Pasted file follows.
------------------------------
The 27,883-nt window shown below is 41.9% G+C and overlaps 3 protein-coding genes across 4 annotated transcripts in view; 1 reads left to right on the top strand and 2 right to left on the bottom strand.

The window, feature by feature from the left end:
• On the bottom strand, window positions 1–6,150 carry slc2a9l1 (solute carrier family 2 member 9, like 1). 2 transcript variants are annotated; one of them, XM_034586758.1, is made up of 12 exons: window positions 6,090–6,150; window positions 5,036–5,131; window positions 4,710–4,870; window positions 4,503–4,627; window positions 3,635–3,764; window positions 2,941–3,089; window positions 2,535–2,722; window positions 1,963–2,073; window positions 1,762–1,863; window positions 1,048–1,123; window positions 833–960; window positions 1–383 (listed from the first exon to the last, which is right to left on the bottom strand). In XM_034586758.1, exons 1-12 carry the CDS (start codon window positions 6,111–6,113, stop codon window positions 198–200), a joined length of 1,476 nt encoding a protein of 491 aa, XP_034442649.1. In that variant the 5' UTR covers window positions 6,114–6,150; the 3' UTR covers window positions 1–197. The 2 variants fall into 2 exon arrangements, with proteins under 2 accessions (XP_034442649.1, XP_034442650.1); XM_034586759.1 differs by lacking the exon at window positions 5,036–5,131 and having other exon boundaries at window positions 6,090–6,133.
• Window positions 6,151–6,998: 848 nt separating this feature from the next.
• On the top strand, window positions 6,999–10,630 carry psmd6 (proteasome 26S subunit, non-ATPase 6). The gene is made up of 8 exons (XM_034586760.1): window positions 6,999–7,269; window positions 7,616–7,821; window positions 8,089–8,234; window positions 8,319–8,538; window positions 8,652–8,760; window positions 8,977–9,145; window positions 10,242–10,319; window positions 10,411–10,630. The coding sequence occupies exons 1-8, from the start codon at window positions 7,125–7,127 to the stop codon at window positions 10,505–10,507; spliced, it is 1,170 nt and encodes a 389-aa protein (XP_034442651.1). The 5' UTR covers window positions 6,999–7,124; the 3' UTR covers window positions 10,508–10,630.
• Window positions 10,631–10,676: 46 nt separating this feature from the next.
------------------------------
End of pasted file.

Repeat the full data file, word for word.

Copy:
The 27,883-nt window shown below is 41.9% G+C and overlaps 3 protein-coding genes across 4 annotated transcripts in view; 1 reads left to right on the top strand and 2 right to left on the bottom strand.

The window, feature by feature from the left end:
• On the bottom strand, window positions 1–6,150 carry slc2a9l1 (solute carrier family 2 member 9, like 1). 2 transcript variants are annotated; one of them, XM_034586758.1, is made up of 12 exons: window positions 6,090–6,150; window positions 5,036–5,131; window positions 4,710–4,870; window positions 4,503–4,627; window positions 3,635–3,764; window positions 2,941–3,089; window positions 2,535–2,722; window positions 1,963–2,073; window positions 1,762–1,863; window positions 1,048–1,123; window positions 833–960; window positions 1–383 (listed from the first exon to the last, which is right to left on the bottom strand). In XM_034586758.1, exons 1-12 carry the CDS (start codon window positions 6,111–6,113, stop codon window positions 198–200), a joined length of 1,476 nt encoding a protein of 491 aa, XP_034442649.1. In that variant the 5' UTR covers window positions 6,114–6,150; the 3' UTR covers window positions 1–197. The 2 variants fall into 2 exon arrangements, with proteins under 2 accessions (XP_034442649.1, XP_034442650.1); XM_034586759.1 differs by lacking the exon at window positions 5,036–5,131 and having other exon boundaries at window positions 6,090–6,133.
• Window positions 6,151–6,998: 848 nt separating this feature from the next.
• On the top strand, window positions 6,999–10,630 carry psmd6 (proteasome 26S subunit, non-ATPase 6). The gene is made up of 8 exons (XM_034586760.1): window positions 6,999–7,269; window positions 7,616–7,821; window positions 8,089–8,234; window positions 8,319–8,538; window positions 8,652–8,760; window positions 8,977–9,145; window positions 10,242–10,319; window positions 10,411–10,630. The coding sequence occupies exons 1-8, from the start codon at window positions 7,125–7,127 to the stop codon at window positions 10,505–10,507; spliced, it is 1,170 nt and encodes a 389-aa protein (XP_034442651.1). The 5' UTR covers window positions 6,999–7,124; the 3' UTR covers window positions 10,508–10,630.
• Window positions 10,631–10,676: 46 nt separating this feature from the next.